Springwatch TV hat-trick for Pensthorpe Nature Reserve
By Martin Barber
Chris and Kate return to the Pensthorpe estate for Springwatch 2010
Springwatch, the prime time TV wildlife programme, has confirmed it will return to Pensthorpe Nature Reserve in north Norfolk for a third season.
Presenters Kate Humble and Chris Packham will be based on the estate near Fakenham, reporting on the latest wildlife drama from around the UK.
"It's absolutely brilliant news... and a great coup for Norfolk," said Deb Jordan, owner of Pensthorpe.
Springwatch 2010 is on air for three weeks from Monday, 31 May, on BBC Two.
"Springwatch has proved that nature is endlessly fascinating. It doesn't matter if it's really familiar species like blue tits, as the story changes every year," said Kate Humble, speaking to BBC Norfolk.
"They are incredibly engaging characters and we do get wrapped up in their lives.
The Springwatch Unsprung team answer viewers' questions
"Obviously we have concerns every year that nothing going to turn up, but that's part of the joy of making Springwatch - the uncertainty... it's totally up to the will of the wildlife as to what's going to be in the programme.
"It's brilliant to come back to Pensthorpe and this year we hope to broaden our net and explore more of Norfolk.
"As anyone who lives in Norfolk knows, it's one of the finest wildlife areas in Britain," she added.
Norfolk has a strong reputation as a
TV and film
location, which brings a boost to local business.
"Pensthorpe's range of habitats showcase Norfolk's wildlife at its best," said Lydia Smith, director of Norfolk Tourism.
"The reserve's role as the Springwatch hub has really helped raise awareness of the county as one the UK's top bird watching and wildlife destinations.
"It also helps people to realise they can come here at any time of the year and they'll be something for them to see.
"There are obvious benefits at places like the Norfolk Wildlife Trust and RSPB reserves in terms of increased visitors numbers.
"But other local attractions, accommodation and pubs all benefit too - quite often all year round," she added.
The Pensthorpe reserve, located in the Wensum Valley, welcomes more than 90,000 visitors a year.
Covering more than 500 acres the location features a wide range of habitats including ancient woodland, wetland, wildflower meadows, marshland and scrub.
Chris has been visiting Norfolk's wildlife since the early '80s
The River Wensum, which runs through the reserve, is a Special Area of Conservation (SAC), Europe's highest nature conservation designation.
The river is home to the endangered white clawed
brown trout and the regionally threatened bullhead.
During the time Springwatch is on air, enthralling around four million viewers a night - the day to day business at Pensthorpe carries on as usual.
Hundreds of visitors make the most of the reserve's wildlife, just with the added frisson of excitement at possibly spotting a TV presenter roaming in the estate's habitats.
"One of the nice things about being at Pensthorpe is that it's open to the public while we're there and there's that sense of we're sharing the experience together," said Kate Humble.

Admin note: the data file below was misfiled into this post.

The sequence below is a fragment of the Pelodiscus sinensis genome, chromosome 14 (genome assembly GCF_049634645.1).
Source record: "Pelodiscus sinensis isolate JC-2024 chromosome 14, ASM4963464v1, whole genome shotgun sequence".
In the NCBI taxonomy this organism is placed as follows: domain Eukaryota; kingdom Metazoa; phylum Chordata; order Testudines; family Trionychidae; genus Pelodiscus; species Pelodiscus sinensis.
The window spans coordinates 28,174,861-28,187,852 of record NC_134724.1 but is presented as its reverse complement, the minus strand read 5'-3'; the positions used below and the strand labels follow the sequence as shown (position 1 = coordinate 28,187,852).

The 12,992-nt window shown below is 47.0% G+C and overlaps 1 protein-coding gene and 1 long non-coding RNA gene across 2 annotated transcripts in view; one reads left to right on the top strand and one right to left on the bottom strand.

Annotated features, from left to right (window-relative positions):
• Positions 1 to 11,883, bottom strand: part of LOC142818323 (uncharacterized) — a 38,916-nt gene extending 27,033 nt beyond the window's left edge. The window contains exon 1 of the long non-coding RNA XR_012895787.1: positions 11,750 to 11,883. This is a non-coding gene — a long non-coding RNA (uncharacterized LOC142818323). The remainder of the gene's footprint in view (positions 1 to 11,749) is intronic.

"People can see where we are, they can see us rehearsing and making a mess of things - which causes no end of hilarity for the public and no end of embarrassment for me and Chris!
"But the whole idea about Springwatch and British wildlife is that it's for everybody. It should be something that's collaborative between people, between wildlife and everyone should be able to share it in and enjoy it."
Chris Packham and Kate Humble will once again be joined on the Pensthorpe estate by former Springwatch producer turned presenter Martin Hughes-Games, who will be putting more viewer's questions to the team and leading the charge in Springwatch Unsprung on the red button.
Springwatch action man Gordon Buchanan will be on the search of illusive animals from around the UK and Simon King takes his intrepid OB unit to
"It's great fun to have Chris and Kate around, showing an interest in all our wildlife and bringing to our attention species and nests that we may not otherwise have realised that we had here," said Deb Jordan.
"Springwatch and Pensthorpe share core values in helping people to engage and gain an understanding about nature and wildlife, leaving them wanting to know and do more.
"It is so important that we encourage the next generation to spend more time outdoors enjoying nature.
"When stories are unfolding on a daily basis there is also a sense of tension and uncertainty especially if there is likely to be the demise of a well loved fledgling that we have all been following.
"As owner of the reserve you can feel quite guilty when a kestrel eats the darling of last night's show!"
The programme plans to use more than 50 hidden wildlife cameras around Penthorpe, linked by more than 12 kilometres of fibre-optic cable.
The specialist wildlife camera team, headed up by former University of East Anglia student
will allow the programme to record more than 500 hours of footage during their stay in Norfolk, allowing viewers to follow a range of intimate animal stories - live - without disturbing the animals themselves.
Series producer Roger Webb said: "It's great to be heading back to Pensthorpe. We had high drama with murder on the wader scrape last time, but I'm confident the stars of Springwatch 2010 will give even more powerful performances.
"We're hoping an investment in mini cameras and nest boxes will see a host of new stars - barn owls, kingfishers, otters and a little bird that would definitely make Chris' heart flutter, the bullfinch - are all on our wish list.
"But of course we can only do our best to plan, because as is the case every year it's nature that writes the script!"
Full coverage of
and the build up to the series will be available from BBC Norfolk, on radio and online.
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